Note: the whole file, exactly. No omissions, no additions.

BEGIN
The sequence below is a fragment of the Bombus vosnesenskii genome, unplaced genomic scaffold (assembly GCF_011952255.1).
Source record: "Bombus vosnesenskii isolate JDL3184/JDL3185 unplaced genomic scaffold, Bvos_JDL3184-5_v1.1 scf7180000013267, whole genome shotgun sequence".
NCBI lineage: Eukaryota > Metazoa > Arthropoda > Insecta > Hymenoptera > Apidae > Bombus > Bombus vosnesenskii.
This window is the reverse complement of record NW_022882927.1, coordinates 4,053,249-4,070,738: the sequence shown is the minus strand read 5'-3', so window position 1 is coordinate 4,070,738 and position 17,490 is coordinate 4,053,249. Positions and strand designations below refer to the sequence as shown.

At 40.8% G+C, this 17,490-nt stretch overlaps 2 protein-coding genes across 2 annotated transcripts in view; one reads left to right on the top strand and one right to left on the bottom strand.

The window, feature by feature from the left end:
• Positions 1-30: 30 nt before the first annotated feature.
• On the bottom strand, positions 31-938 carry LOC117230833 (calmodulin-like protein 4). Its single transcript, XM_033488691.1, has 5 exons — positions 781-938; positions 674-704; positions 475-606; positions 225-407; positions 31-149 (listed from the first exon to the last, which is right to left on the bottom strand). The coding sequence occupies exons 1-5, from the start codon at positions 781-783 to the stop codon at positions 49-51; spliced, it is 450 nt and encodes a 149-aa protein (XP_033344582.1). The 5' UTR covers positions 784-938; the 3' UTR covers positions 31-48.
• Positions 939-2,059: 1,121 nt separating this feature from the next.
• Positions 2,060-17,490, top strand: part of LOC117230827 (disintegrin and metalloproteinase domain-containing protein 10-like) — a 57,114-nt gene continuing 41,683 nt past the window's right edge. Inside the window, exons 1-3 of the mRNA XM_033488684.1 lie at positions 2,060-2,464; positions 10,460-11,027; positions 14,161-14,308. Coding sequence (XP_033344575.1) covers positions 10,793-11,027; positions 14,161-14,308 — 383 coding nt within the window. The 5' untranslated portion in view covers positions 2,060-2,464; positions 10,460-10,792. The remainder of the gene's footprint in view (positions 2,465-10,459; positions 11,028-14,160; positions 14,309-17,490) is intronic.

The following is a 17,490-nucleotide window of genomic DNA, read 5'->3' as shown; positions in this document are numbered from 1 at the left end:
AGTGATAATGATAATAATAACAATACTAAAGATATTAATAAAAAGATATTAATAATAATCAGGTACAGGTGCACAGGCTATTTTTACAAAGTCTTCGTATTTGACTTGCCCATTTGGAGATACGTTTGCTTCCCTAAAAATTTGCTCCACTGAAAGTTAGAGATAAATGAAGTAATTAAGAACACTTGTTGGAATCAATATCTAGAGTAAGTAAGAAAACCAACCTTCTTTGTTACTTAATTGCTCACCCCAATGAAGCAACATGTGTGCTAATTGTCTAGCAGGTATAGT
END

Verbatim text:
The sequence below is a fragment of the Bombus vosnesenskii genome, unplaced genomic scaffold (assembly GCF_011952255.1).
Source record: "Bombus vosnesenskii isolate JDL3184/JDL3185 unplaced genomic scaffold, Bvos_JDL3184-5_v1.1 scf7180000013267, whole genome shotgun sequence".
NCBI lineage: Eukaryota > Metazoa > Arthropoda > Insecta > Hymenoptera > Apidae > Bombus > Bombus vosnesenskii.
This window is the reverse complement of record NW_022882927.1, coordinates 4,053,249-4,070,738: the sequence shown is the minus strand read 5'-3', so window position 1 is coordinate 4,070,738 and position 17,490 is coordinate 4,053,249. Positions and strand designations below refer to the sequence as shown.

At 40.8% G+C, this 17,490-nt stretch overlaps 2 protein-coding genes across 2 annotated transcripts in view; one reads left to right on the top strand and one right to left on the bottom strand.

The window, feature by feature from the left end:
• Positions 1-30: 30 nt before the first annotated feature.
• On the bottom strand, positions 31-938 carry LOC117230833 (calmodulin-like protein 4). Its single transcript, XM_033488691.1, has 5 exons — positions 781-938; positions 674-704; positions 475-606; positions 225-407; positions 31-149 (listed from the first exon to the last, which is right to left on the bottom strand). The coding sequence occupies exons 1-5, from the start codon at positions 781-783 to the stop codon at positions 49-51; spliced, it is 450 nt and encodes a 149-aa protein (XP_033344582.1). The 5' UTR covers positions 784-938; the 3' UTR covers positions 31-48.
• Positions 939-2,059: 1,121 nt separating this feature from the next.
• Positions 2,060-17,490, top strand: part of LOC117230827 (disintegrin and metalloproteinase domain-containing protein 10-like) — a 57,114-nt gene continuing 41,683 nt past the window's right edge. Inside the window, exons 1-3 of the mRNA XM_033488684.1 lie at positions 2,060-2,464; positions 10,460-11,027; positions 14,161-14,308. Coding sequence (XP_033344575.1) covers positions 10,793-11,027; positions 14,161-14,308 — 383 coding nt within the window. The 5' untranslated portion in view covers positions 2,060-2,464; positions 10,460-10,792. The remainder of the gene's footprint in view (positions 2,465-10,459; positions 11,028-14,160; positions 14,309-17,490) is intronic.

The following is a 17,490-nucleotide window of genomic DNA, read 5'->3' as shown; positions in this document are numbered from 1 at the left end:
AGTGATAATGATAATAATAACAATACTAAAGATATTAATAAAAAGATATTAATAATAATCAGGTACAGGTGCACAGGCTATTTTTACAAAGTCTTCGTATTTGACTTGCCCATTTGGAGATACGTTTGCTTCCCTAAAAATTTGCTCCACTGAAAGTTAGAGATAAATGAAGTAATTAAGAACACTTGTTGGAATCAATATCTAGAGTAAGTAAGAAAACCAACCTTCTTTGTTACTTAATTGCTCACCCCAATGAAGCAACATGTGTGCTAATTGTCTAGCAGGTATAGT